As the browser wars continue, Google Chrome begins to take more of a share away from Internet Explorer, but the latest announcement that Google searches done via Chrome would utilize SSL layers has many SEO pundits up in arms.
According to the Chromium Blog, this change will hit with Chrome 25 which is currently in development and it will occur with both users who are signed in to Google and now with users who are not signed in to Google. To be fair, all browsers have implemented this action and most have been utilizing it for over a year now. The change protects users from information being seen by anyone malicious who might be trying to intercept their queries and use them accordingly. Once the newest version of Chrome hits the market, it’s affect on keyword research could take a nasty hit.
The problem that this creates is that it hides the keyword the person used from analytics programs, so instead of being able to see what the person is searching for, the keyword is shown as simply “not set” or “keyword not provided” since the data is hidden and not passed on after the click. Since a majority of searches are done via Google, this will make it increasingly difficult to analyze what keywords are working and which aren’t.
It’s said that Google Analytics shouldn’t take too much of a hit, but we found completely otherwise in our research with “not provided” showing up more than any others and increasing every month. Some report double digit increases every quarter. As for external programs such as IBP, Webtrends, SAS and others will become less dominant in that field making any keyword research data culled from Google searches useless. And what choice do the other search providers like Yahoo! and Bing have but to also follow the same trend or be seen as “not secure” and for the most part, they have already followed suit.
It’s hard to argue against user security, but it will make the task of keyword research even more difficult to pinpoint when trying to assess what works and what doesn’t. How are you planning to accommodate for this change in your keyword research strategy or will this even affect you at all?
by Chris Horton
Some people simply can’t help themselves. Truly understanding a customers intent is paramount to your online success. You should start being realistic that the terms that will make you the most money will not be the ones that are searched for millions of times each month.
If only 100 people a month searched for a “long tail” term, would it be worth it to you to chase that phrase? What if that phrase was so specific, that it converted 50% of the time? If each sale netted you a couple hundred bucks, would 50 sales a month be okay with you? Sure it would.
That’s why it’s bizarre to witness people throwing all of their money into campaigns to chase that magic keyword phrase that gets over a million searches every month, but is so broad, that it never converts. When that happens, it causes a “bounce” (when people leave your site almost as quick as they came to it). When bounces happen, Google makes note of it and then not only do you lose a sale, but your rankings begin to dip heavily because Google doesn’t think that your site is relevant for that term and begins to push you further down the page.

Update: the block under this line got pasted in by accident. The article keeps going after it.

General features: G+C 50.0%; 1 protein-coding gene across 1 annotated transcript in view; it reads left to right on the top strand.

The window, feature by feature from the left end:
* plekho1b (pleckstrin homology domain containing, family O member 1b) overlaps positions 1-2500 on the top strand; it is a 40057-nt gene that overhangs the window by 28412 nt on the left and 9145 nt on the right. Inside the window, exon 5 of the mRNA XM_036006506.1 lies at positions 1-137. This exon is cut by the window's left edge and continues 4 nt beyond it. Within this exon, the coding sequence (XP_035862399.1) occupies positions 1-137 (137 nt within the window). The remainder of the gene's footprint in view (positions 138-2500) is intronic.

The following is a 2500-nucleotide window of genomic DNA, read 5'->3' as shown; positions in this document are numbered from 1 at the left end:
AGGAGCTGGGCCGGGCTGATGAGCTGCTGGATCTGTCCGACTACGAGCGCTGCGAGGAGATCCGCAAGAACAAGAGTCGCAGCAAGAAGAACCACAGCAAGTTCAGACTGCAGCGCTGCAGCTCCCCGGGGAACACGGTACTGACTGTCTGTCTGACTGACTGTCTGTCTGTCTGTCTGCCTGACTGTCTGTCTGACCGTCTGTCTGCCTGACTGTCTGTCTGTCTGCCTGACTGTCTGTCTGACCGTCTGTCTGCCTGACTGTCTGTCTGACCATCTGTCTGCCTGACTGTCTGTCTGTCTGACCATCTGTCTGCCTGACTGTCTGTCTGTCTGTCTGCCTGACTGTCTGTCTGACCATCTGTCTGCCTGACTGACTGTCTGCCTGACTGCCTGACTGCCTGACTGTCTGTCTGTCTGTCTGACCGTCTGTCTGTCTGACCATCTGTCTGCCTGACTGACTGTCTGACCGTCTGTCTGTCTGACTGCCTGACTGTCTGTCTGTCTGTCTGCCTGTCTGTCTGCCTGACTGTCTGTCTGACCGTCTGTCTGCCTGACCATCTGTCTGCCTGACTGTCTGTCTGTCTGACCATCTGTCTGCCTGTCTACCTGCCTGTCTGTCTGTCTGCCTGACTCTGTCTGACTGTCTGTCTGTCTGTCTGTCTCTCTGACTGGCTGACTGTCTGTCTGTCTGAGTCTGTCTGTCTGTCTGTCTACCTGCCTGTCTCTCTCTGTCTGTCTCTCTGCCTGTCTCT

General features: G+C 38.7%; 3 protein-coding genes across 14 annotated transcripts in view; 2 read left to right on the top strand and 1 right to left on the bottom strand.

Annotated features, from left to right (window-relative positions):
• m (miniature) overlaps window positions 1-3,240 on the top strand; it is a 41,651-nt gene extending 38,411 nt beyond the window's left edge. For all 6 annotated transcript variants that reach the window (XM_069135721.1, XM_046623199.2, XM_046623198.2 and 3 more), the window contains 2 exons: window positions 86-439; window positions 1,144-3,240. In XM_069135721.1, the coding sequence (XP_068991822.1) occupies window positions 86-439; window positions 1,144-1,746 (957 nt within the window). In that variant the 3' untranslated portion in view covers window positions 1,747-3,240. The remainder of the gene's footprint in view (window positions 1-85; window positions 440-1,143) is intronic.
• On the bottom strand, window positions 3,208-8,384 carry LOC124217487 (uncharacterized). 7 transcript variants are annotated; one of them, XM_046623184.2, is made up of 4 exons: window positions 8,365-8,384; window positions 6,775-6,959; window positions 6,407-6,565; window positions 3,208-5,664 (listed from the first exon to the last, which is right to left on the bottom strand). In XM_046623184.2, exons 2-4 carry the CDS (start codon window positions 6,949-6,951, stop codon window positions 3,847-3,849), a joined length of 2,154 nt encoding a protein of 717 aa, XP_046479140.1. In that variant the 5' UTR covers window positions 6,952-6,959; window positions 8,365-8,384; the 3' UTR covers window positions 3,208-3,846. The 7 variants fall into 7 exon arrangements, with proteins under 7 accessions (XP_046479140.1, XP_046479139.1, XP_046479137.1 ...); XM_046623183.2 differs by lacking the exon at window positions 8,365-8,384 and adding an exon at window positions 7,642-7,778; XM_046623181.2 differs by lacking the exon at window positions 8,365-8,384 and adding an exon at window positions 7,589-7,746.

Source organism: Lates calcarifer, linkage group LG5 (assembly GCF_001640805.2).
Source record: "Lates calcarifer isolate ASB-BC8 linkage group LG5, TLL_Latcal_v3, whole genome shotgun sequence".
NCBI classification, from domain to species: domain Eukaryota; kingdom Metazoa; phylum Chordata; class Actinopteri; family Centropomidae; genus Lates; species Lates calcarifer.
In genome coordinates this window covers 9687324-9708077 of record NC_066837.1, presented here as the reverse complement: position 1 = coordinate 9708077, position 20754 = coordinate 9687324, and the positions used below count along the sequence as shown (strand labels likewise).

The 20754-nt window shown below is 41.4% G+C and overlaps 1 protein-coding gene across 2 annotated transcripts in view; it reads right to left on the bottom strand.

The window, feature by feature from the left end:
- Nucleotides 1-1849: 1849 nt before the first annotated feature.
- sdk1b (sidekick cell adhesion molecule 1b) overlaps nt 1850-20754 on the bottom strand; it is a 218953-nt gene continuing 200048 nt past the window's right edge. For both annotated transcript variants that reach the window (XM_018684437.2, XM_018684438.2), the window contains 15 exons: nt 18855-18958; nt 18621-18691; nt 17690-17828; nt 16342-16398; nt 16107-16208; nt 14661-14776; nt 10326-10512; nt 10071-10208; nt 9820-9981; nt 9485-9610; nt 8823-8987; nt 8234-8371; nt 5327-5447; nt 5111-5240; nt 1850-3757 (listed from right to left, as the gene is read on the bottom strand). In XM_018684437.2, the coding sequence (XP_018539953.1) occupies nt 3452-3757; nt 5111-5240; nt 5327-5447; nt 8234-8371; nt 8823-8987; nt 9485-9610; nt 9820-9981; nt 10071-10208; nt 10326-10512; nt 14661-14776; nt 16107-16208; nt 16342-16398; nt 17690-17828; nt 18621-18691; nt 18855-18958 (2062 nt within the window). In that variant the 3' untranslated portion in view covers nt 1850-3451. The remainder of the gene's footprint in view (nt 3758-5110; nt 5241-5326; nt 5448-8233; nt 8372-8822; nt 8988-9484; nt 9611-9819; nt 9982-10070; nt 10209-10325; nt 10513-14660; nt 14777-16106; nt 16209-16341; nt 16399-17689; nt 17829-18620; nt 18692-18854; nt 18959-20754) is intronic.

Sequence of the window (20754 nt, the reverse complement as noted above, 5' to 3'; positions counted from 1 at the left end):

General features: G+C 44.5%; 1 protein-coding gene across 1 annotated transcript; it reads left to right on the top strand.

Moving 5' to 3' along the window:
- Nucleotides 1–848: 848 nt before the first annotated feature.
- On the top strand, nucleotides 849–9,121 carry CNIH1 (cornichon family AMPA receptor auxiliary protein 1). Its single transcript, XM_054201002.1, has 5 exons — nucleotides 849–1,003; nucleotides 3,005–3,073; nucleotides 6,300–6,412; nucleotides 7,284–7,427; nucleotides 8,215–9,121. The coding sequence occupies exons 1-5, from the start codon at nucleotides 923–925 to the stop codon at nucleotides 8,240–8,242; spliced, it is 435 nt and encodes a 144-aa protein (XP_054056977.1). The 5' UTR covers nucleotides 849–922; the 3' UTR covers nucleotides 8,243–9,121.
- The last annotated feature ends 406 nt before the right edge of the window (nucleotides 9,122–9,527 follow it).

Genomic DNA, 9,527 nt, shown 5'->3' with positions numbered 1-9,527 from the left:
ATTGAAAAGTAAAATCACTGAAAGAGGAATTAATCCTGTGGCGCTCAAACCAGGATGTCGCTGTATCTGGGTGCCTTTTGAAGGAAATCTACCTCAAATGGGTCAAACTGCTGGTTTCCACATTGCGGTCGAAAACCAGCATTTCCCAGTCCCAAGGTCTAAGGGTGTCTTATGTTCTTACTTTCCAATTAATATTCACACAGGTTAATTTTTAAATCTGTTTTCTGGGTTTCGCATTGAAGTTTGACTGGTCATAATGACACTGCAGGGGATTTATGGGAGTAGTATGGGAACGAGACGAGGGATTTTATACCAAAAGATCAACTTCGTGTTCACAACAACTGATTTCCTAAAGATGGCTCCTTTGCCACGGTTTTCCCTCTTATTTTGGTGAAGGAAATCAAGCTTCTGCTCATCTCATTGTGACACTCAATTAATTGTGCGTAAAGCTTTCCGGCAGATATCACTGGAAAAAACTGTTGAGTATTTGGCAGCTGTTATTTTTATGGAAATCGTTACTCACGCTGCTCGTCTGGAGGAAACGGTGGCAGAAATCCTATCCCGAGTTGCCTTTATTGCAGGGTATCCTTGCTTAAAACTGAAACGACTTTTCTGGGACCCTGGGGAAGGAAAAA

Think about your own business and learn to pay attention and think like a search engine. If you’re a Chinese restaurant, don’t focus on the keyword “chinese restaurants”. The very fact that the term is plural already puts you at a disadvantage. If a user is searching for Chinese restaurants, they are looking for ANY chinese restaurant. The winner of these search results are going to be the websites that list multiple Chinese restaurants like Yelp, Zagat, UrbanSpoon, etc. You are not multiple Chinese restaurants. You’re just one restaurant.
Focus on adding in the geographic location of your business onto the service you offer. Buford Chinese restaurant, Lawrenceville car wash, etc. This will give you great advantages if Google utilizes location data (assuming your business has a physical location) since most searches are done via mobile devices nowadays. We’ll be talking about that in the next day or so.
Next, find out what people are actually searching for. If you see terms trending such as “dry cleaning coupons”, “cheap car wash”, then you should set up pages on your site to help support those searched terms. Car wash coupons being searched for heavily? Set up a page that lists specials, offers and printable coupons and be sure to reflect the search phrase in the title tag, in the text and at the top of the page in a header tag. Many businesses fight against the word “cheap” because it gives off the connotation of low quality, but that’s simply not the case. That’s just the term that people use in place of “inexpensive” or “doesn’t cost a lot of money” and you should embrace keywords in this arena.
Remember, someone searching for “cars” is just browsing. Someone searching for “1978 Chevy Impala in Atlanta” is looking to buy. For whatever reason that is. Maybe they’re shooting a rap video.
Remember, you need to pay attention to what people are actually searching for and stop running from good converting sales simply because only 1000 people are searching for it every month. That’s 1000 potential sales that you probably wish you had. The longer the tail, the bigger the animal. Kill it!